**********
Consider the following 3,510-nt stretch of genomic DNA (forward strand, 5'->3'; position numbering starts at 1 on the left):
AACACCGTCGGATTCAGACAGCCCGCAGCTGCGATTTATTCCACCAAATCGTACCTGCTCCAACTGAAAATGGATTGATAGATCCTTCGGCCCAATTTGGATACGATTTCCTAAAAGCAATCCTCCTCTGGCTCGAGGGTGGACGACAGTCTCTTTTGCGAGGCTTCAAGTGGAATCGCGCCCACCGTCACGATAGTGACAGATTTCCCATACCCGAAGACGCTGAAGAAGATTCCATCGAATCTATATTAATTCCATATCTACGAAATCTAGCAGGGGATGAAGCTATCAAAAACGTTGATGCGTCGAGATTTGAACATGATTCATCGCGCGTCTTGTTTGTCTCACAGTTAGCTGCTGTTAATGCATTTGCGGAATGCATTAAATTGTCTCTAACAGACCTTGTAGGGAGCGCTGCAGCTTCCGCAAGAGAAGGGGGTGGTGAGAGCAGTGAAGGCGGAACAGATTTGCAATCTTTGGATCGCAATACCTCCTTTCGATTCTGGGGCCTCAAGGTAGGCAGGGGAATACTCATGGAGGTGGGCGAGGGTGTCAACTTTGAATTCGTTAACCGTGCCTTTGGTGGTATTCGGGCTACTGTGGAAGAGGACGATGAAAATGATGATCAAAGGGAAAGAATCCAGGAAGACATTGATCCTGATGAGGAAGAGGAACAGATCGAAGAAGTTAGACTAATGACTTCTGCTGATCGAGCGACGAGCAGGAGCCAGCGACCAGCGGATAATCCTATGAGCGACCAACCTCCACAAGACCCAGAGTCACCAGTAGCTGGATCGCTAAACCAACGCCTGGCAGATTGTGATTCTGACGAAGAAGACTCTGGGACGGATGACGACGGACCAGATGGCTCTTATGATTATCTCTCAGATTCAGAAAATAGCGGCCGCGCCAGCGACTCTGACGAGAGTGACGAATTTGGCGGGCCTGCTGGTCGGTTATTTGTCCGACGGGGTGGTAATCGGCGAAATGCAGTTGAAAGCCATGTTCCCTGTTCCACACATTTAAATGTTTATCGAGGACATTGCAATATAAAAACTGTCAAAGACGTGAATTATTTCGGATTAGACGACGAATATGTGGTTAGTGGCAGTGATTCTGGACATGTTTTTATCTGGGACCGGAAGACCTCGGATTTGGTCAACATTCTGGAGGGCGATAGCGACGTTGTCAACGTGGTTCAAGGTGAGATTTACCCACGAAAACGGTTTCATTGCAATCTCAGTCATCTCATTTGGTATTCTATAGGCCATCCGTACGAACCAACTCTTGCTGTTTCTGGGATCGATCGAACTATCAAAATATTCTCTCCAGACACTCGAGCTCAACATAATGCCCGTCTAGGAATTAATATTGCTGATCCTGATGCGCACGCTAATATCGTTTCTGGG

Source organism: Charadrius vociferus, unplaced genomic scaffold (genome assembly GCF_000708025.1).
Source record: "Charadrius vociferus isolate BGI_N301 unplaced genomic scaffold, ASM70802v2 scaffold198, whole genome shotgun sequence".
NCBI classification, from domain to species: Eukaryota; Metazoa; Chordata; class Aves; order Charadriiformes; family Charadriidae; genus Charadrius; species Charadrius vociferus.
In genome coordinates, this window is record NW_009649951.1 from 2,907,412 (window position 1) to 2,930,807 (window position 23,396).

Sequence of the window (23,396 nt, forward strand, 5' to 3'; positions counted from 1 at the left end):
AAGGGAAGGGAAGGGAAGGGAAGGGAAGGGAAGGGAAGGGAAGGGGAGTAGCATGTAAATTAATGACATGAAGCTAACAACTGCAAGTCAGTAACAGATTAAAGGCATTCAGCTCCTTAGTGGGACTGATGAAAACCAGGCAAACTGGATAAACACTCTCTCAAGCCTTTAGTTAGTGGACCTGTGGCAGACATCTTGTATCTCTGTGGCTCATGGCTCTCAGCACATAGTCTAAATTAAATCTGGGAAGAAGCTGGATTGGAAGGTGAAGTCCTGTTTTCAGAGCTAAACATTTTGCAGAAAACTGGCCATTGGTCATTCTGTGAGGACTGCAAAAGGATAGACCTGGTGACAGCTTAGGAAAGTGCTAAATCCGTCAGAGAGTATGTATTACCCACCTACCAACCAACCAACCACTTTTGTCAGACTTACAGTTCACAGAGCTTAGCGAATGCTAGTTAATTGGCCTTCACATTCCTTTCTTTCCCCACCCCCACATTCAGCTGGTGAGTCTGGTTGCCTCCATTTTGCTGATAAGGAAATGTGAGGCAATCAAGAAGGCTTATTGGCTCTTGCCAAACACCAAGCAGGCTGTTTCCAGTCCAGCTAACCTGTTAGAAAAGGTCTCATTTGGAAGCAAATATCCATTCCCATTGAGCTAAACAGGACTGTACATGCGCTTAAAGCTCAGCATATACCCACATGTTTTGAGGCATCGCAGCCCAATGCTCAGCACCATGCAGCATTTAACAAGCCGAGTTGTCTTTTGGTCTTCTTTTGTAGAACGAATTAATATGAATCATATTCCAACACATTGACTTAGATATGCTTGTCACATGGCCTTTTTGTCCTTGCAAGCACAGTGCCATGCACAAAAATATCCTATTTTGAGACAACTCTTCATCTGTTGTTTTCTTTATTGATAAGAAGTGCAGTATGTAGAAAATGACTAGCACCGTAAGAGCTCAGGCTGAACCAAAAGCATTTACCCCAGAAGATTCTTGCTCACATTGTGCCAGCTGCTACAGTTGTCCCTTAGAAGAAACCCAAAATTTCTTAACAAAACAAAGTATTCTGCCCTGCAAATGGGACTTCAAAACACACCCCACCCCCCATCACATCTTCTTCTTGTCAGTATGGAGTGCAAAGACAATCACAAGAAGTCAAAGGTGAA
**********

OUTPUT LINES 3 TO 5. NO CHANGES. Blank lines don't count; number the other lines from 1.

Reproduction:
Source organism: Charadrius vociferus, unplaced genomic scaffold (genome assembly GCF_000708025.1).
Source record: "Charadrius vociferus isolate BGI_N301 unplaced genomic scaffold, ASM70802v2 scaffold198, whole genome shotgun sequence".
NCBI classification, from domain to species: Eukaryota; Metazoa; Chordata; class Aves; order Charadriiformes; family Charadriidae; genus Charadrius; species Charadrius vociferus.